City Council approves funds to digitalize records


City Council approves funds to digitalize records
Boxes of municipal records line the basement of the Walker Building. (Photo/Maureen Sullivan)

MARLBOROUGH – In the basement of the Walker Building, there are dozens of boxes from several municipal departments. The paper documents within the boxes represent years’ worth of transactions, memos and things that keep a city running.

The current storage system has several problems, including staff’s time and effort to physically retrieve records; the boxes are a fire hazard; and the possibility of damage from water or mold.

“They’re not in great shape at the Walker Building,” said Tin Htway, the city’s building commissioner and zoning enforcement officer.

Htway is among the administrators backing a proposal to have these records digitalized.

The Inspectional Services Department has requested $300,000 for the imaging and conversion of nearly 600 boxes of inspectional services records, assessor property record cards, and conservation/zoning records.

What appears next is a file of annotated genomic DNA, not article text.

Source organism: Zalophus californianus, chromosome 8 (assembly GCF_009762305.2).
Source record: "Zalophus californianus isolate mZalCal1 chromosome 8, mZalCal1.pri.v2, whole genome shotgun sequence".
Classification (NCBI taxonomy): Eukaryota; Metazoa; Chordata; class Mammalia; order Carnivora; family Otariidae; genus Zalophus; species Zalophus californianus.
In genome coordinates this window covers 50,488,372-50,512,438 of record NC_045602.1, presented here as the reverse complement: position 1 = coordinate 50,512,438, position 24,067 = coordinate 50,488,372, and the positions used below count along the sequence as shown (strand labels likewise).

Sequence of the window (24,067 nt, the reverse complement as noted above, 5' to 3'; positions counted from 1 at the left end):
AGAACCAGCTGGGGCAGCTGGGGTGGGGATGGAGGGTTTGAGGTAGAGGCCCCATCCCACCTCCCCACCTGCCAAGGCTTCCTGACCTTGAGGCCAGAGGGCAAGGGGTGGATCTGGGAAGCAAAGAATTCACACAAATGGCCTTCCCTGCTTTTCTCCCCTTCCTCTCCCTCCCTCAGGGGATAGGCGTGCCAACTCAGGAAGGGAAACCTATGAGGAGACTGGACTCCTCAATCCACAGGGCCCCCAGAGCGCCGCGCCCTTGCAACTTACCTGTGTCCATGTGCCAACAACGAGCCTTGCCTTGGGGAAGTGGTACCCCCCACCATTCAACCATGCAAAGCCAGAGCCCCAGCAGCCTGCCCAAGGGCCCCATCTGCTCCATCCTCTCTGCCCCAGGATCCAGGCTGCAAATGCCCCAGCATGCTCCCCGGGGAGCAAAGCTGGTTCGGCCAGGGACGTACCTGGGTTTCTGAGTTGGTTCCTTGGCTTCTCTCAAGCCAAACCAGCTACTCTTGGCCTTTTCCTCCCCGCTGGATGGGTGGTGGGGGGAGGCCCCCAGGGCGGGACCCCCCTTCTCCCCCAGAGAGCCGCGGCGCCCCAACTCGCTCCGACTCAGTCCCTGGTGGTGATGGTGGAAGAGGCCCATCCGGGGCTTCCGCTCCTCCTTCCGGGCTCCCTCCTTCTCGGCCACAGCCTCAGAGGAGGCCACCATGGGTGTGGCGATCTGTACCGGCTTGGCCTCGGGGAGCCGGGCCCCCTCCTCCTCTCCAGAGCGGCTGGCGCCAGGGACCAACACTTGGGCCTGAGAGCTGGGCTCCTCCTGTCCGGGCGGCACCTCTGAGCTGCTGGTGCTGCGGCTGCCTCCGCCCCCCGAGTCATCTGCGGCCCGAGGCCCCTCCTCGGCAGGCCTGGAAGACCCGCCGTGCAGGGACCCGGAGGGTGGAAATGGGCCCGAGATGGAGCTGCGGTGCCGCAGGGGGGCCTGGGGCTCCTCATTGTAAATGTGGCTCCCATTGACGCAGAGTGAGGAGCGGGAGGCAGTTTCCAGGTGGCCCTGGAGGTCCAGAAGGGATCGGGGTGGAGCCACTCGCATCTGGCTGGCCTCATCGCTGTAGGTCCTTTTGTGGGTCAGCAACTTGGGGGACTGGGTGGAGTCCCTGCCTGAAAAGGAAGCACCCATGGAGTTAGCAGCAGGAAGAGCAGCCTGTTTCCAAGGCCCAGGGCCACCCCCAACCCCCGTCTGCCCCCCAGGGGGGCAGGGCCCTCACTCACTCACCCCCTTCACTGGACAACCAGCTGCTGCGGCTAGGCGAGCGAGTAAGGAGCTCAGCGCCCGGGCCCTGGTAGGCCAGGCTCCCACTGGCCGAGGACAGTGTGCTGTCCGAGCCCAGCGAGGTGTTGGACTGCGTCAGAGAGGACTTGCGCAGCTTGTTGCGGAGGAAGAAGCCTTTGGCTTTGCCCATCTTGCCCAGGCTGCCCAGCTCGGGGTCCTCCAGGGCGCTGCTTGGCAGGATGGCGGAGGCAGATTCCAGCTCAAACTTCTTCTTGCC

Once they are in a digital format, the records would be inputted into a database that would be accessible to staff, developers and residents.

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During the City Council’s Finance Committee meeting on Monday, April 29, Mayor J. Christian Dumais joined Htway in fielding questions about the proposal.

“With this effort, we will have all records digitized, filed and accessible for these requests,” said Dumais in a letter to the City Council. “In addition to public record requests, each respective department often refers to these documents for historical knowledge and information.”

Htway said that once the request has been approved, it would take about three months to complete the project.

“It gets us back into the 21st century,” said Councilor David Doucette.

The committee approved the request 5-0. The full council approved the request during its meeting on Monday, May 6.

Other capital requests

The Finance Committee and the City Council also approved requests from the Police and Fire departments, as well as the Department of Public Works.

The Police Department requested $321,983 to replace four cruisers, along with Tasers and bulletproof vests.

The Fire Department requested a total of $170,000 to replace its aging alerting system and radio boxes that monitor the fire alarm systems throughout the city.

The DPW requested $1.993 million to replace vehicles, including a John Deere tractor; several pickup trucks; and a mower.

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